Use of the Boston KPro has been reported in children and in patients with herpetic keratitis, autoimmune disease, aniridia, atopic keratoconjunctivitis, medication toxicity, and other corneal dystrophies. (17) The device has a lower retention rate when used for highly inflammatory, cicatricial, and autoimmune ocular disorders. Also reported is use of the KPro as a primary treatment in eyes considered to have little or no chance of success with penetrating keratoplasty. (18) The most common preoperative diagnosis was primary or secondary limbal stem-cell disease (71.4%), including chemical/thermal injury (28.6%), aniridia (23.8%), and Stevens-Johnson syndrome (4.8%). Retention rate of the keratoprosthesis was 90.5% at a mean follow-up of 14.6 months (range, 6 to 36.3 months).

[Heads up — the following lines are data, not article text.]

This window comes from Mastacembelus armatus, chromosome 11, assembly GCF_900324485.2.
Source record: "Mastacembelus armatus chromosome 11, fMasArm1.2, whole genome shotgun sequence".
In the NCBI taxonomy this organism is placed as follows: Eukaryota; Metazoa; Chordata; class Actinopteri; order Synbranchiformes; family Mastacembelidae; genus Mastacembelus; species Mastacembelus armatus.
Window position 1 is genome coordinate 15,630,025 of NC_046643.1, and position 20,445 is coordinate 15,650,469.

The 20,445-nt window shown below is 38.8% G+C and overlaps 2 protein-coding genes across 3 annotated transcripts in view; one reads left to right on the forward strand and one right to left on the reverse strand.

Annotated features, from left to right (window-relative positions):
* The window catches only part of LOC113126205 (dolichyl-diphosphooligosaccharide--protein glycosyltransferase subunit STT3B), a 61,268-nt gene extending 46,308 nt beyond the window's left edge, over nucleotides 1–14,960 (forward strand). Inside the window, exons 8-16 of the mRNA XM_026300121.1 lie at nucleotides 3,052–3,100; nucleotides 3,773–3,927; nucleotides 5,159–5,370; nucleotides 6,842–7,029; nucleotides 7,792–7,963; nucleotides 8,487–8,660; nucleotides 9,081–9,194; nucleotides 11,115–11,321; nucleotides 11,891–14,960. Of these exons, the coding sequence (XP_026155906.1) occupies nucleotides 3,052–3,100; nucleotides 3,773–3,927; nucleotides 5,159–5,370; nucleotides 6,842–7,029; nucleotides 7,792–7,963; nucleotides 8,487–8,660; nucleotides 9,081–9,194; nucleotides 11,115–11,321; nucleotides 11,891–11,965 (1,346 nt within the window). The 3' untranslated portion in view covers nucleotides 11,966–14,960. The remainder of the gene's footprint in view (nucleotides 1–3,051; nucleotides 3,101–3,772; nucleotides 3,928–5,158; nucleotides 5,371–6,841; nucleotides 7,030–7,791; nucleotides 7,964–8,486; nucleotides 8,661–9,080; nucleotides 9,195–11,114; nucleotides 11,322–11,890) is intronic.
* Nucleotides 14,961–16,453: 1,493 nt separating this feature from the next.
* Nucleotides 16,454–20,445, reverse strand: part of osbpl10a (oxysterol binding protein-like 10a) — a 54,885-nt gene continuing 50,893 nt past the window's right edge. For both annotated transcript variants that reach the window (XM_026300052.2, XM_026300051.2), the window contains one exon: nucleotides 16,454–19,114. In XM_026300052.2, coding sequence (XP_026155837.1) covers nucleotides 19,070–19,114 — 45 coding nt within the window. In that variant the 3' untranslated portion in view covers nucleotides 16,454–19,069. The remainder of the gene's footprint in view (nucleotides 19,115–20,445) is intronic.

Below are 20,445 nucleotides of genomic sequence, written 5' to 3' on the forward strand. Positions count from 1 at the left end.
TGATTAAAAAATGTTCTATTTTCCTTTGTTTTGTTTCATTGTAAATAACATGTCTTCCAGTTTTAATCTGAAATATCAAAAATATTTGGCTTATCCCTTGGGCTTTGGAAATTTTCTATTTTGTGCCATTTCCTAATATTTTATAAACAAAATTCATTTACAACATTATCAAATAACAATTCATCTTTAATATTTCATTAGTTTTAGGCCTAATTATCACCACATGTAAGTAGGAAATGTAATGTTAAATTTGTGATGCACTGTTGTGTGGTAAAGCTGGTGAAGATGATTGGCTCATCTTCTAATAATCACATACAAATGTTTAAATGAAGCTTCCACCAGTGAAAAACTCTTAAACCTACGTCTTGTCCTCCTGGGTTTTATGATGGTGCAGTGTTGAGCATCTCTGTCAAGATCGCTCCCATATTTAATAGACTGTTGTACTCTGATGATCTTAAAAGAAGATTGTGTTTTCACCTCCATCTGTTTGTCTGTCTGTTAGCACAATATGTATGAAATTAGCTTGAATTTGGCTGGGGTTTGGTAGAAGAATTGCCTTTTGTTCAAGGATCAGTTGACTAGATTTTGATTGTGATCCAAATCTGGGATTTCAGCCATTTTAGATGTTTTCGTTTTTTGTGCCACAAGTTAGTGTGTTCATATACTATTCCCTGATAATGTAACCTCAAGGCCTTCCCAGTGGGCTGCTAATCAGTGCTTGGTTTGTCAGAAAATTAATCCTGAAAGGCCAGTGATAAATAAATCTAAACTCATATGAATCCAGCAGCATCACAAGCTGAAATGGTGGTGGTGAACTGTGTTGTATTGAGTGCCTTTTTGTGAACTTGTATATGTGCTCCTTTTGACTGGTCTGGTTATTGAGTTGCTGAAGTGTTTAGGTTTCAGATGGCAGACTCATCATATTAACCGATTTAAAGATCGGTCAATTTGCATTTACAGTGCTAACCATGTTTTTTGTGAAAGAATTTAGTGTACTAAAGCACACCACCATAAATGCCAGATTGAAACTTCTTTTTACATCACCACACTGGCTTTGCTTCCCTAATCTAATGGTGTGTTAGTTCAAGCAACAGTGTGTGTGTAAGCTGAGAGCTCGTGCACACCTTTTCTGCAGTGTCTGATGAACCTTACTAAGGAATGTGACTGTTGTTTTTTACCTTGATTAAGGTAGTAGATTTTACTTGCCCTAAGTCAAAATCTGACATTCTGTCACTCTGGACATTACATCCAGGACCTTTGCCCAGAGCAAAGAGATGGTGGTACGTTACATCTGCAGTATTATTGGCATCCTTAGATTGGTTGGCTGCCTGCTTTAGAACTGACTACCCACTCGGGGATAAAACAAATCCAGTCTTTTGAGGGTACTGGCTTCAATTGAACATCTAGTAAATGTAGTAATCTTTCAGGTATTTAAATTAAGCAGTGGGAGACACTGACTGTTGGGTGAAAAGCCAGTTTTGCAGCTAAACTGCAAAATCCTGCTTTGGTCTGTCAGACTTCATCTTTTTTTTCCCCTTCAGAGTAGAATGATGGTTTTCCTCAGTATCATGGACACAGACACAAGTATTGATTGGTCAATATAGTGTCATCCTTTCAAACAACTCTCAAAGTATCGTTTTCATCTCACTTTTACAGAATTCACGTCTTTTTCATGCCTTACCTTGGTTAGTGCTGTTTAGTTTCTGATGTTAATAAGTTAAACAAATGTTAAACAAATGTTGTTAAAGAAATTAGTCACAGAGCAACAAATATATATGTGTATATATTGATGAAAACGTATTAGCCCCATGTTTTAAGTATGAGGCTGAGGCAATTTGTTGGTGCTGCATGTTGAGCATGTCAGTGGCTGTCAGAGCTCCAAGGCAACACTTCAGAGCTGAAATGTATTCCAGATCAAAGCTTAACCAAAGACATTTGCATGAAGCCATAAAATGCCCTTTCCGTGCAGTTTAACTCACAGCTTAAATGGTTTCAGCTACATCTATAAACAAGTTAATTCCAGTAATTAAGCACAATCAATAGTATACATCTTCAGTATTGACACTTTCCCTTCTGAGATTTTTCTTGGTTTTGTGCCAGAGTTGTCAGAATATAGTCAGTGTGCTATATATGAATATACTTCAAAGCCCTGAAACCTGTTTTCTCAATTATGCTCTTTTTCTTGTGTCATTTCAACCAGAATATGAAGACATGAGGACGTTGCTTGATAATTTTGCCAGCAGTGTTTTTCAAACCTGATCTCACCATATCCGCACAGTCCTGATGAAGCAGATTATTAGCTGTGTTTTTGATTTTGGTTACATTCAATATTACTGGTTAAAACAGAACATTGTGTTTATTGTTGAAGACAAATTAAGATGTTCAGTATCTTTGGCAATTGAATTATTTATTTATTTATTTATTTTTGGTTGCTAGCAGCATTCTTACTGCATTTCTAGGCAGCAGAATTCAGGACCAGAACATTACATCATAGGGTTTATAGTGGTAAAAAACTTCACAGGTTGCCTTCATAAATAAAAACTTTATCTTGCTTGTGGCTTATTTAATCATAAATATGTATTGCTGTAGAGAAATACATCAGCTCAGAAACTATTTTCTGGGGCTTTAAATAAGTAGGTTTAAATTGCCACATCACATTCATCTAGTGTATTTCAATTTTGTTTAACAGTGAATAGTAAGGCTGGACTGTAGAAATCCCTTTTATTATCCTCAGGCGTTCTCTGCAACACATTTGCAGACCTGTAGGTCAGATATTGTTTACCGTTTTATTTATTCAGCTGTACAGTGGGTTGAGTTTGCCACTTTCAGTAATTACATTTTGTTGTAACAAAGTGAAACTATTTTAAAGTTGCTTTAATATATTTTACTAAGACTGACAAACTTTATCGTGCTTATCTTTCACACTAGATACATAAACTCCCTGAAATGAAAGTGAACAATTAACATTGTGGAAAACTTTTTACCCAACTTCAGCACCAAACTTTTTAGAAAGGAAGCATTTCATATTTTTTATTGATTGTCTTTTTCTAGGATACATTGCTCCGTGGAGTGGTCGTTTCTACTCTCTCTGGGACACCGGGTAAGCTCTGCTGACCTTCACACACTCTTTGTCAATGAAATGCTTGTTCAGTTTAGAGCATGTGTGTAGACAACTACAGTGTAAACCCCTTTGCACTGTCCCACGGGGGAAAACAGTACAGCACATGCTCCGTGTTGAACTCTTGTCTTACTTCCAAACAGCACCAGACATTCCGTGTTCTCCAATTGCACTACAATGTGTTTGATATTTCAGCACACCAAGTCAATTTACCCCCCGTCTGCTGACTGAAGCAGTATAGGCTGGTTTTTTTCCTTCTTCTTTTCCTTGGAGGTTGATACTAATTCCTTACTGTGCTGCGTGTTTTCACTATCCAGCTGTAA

Longer-term vision outcomes and complications with the Boston type 1 KPro was reported by Greiner et al. in 2011. (19) Included in the series were all of the 40 eyes of 35 patients who received a Boston KPro between 2004 and 2010 at their institution. Preoperative diagnoses included failed corneal transplants (47.5%), chemical injury (25%), and aniridia (12.5%). Preoperative visual acuity ranged from 20/150 to light perception and was 20/400 or less in 38 eyes (95%). Follow-up evaluations were performed at 1, 3, 6, 9, and 12 months and then annually, with a mean duration of follow-up of 33.6 months (range, 5-72 months). Of 36 eyes followed for at least 1 year, 32 (89%) achieved postoperative BCVA was 20/200 or more. The percentage of eyes that retained BCVA of 20/200 or more was 59% (19/32) at 1 year, 59% (16/27) at 2 years, 50% (7/14) at 3 years, and 29% (2/7) at 4 years or longer. The most common reason for vision loss (54% of the 13 eyes when BCVA 20/200 was not retained) was end-stage glaucoma. Other complications included glaucoma drainage device erosion (22.5%), retroprosthetic membrane formation (55%), endophthalmitis (12.5%), and corneal melt (15%). In a separate publication, this group of investigators reported that of 25 eyes implanted with both the Boston type 1 KPro and glaucoma drainage devices, conjunctival breakdown occurred in association with 10 implants in 9 eyes. (20) The authors note that glaucoma continues to be one of the most difficult postoperative management challenges in patients with a Boston type 1 keratoprosthesis.